The first radical house I lived in was in Austral Street St Lucia in Brisbane. I lived there from 1975 ~1977. At Austral Street I met people involved in agitating for public transport, independent media, opposition to uranium mining and export, radical films, opponents of high rise development and people wanting democratic rights in Queensland. We often showed 16mm films at the house which we borrowed from the various consulates in Canberra.
The house contained seven bedrooms. The rent was $10 each per week and we belonged to a food co-op contributing $7 each. I lived comfortably on the $30 a week. It cost only $2.10 to fill up my 1951 Morris and a tank lasted for a month.
In those years we lived in fear of being raided by police even though we had cordial relations with our neighbours. We ran a number of campaigns out of the house as did people before I lived there. 4ZZZ people used to hang out there. In my era it was about public transport and stopping high development. We assembled a booklet about improving public.
Occasionally people would smoke marihuana at the house which increased our paranoia. Here is one of the stories from the house. We made a radio play about a drug bust by Det. Inspector Kevin Dorries.
To explain, Kevin Dorries was a much feared policeman of the Joh era; he intimidated people who lived in share houses and/or smoked dope (I did the former, but not the latter). It was folklore that Dories was capable of every act of violence and intimidation depicted in the re-enactment.
A friend ‘Dandenong’ Dave played one of the people that Dorries busted, and I played Dorries (or someone like him) – no technical masterpiece but it reflects fears held at the time. Cops were backed 100% by the government. Police ran the drug trade and the corruption that went with it, something the Fitzgerald inquiry did not explore.
The beginning and end of the re-enactment feature Pink Floyd’s ‘Wish you were here’ which I have added. David Gilmour and Roger Waters collaborated to write the music, and Gilmour sang the lead vocal. In recent years, Roger Waters has come out in support of the Palestinian call for Boycott Divestment and Sanctions Campaign against Israel.
Some of the people in Austral Street were ‘Pic’ who was one of the first women employed as a bus driver by the Brisbane City Council. Pic was a volunteer at 4ZZZ and helped lay the bricks for its construction under the University of Qld Refectory. Pic taught me what was required to live and share in a communal house. Previously I had lived, very much alone, on a boat on the St Lucia reach of the Brisbane River.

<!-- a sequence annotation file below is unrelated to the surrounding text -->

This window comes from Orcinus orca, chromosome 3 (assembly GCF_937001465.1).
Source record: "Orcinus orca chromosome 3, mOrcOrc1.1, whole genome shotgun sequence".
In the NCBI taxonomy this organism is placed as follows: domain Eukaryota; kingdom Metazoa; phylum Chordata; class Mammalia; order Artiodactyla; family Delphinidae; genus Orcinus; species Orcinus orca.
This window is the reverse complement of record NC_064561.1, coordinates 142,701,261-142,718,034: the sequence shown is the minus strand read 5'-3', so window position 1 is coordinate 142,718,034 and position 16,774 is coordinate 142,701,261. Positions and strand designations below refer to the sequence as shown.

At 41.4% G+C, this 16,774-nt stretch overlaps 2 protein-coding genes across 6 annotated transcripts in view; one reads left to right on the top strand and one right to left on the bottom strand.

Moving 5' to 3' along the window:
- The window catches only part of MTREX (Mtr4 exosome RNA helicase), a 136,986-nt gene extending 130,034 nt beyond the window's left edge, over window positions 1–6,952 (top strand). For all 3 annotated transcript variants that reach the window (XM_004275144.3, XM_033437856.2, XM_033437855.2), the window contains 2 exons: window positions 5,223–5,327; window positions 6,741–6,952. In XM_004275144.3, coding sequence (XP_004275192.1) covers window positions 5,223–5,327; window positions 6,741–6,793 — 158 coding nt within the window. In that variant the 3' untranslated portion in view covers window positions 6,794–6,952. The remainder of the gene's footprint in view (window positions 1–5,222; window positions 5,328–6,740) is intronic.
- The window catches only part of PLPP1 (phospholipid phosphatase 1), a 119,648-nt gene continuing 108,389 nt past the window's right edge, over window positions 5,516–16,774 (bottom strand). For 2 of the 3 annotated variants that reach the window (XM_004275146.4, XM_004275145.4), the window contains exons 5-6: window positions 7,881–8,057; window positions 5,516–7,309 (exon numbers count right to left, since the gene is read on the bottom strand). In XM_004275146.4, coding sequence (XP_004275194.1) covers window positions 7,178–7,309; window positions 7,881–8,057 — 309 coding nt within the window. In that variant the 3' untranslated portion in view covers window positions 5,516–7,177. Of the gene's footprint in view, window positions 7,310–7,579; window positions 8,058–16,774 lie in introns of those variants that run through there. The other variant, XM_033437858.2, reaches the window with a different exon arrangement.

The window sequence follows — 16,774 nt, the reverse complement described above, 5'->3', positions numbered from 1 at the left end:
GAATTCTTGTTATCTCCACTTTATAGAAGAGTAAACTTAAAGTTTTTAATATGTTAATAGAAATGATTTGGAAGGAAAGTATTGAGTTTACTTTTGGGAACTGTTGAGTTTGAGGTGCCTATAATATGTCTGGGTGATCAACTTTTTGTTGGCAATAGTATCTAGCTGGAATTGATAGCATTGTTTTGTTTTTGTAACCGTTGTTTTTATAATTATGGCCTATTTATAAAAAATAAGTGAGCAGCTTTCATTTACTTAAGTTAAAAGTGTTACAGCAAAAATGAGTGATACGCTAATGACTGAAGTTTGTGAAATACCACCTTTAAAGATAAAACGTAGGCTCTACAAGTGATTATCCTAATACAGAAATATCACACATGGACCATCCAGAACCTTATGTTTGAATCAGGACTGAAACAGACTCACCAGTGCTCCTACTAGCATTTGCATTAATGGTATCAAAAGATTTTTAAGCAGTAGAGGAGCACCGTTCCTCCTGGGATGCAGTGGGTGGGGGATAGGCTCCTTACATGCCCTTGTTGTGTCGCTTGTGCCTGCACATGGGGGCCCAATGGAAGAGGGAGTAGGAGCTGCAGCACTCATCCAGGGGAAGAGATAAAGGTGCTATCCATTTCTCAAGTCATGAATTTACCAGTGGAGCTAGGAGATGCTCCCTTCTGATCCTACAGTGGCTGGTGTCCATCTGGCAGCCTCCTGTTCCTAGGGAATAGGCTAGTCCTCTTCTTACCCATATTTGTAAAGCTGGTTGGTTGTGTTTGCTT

Another was Andrew Herrington who put together the book on Public Transport in Australia. People in the share house at Austral Street took up a petition and ran a court case against the very first ‘high-rise’ development on the waterfront at St Lucia. The development was proposed to be 8 stories. The Austral Street mob (Andrew Herrington was the main petitioner) won in the Land court!
“The Drug Bust” would never have made the cut at 4ZZZ which was an alternative radio station that obtained a special educational licence in 1975 and played the Who’s ‘We won’t get fooled again’ at its first broadcast. It had grown out of the New Left’s experience of the Vietnam War, conscription, and women’s rights. 4ZZZ banned the Civil Liberties program in 1977 for fear of losing its licence. Zed fled its haven at the University of Queensland student union building when threatened with eviction by a National Party UQ student president, Victoria Brazil. It eventually set up at the old Communist Party Headquarters at 291 St Pauls Terrace in Fortitiude Valley. Many of the people in share houses listened to 4ZZZ including those at Austral Street.
Like a small number of other houses, Austral Street was known as a political house. Nearby 22 Schonell Drive was also a political house. There were a number of communal houses in St Lucia and West End where people, not always students, socialised their poverty, thus getting by ‘on the smell of an oily rag’.
‘Queenslanders’ with their wide verandahs, multiple bedrooms and plenty of storage space underneath were ideal for communal living. They were not always political, many were social places not particularly interested in left-wing radical politics but more concerned with alternative ‘hippy’ culture, some were involved in the local music scene – against a background of the individualism and consumerism of middle class surburbia. Often the houses were a mixture of all these, many on the ‘social’ left than poitical, depending on who rented them.
Some of the best landlords were the Greeks in West End like Mr Georges who would come around on Friday collect the rent and offer a refund to fix a faulty tap or to paint a room.
All had a fear of the Queensland Police Force and its culture of bashing up those who were different.
10 Sept 2019
Trifecta at 608 Brunswick Street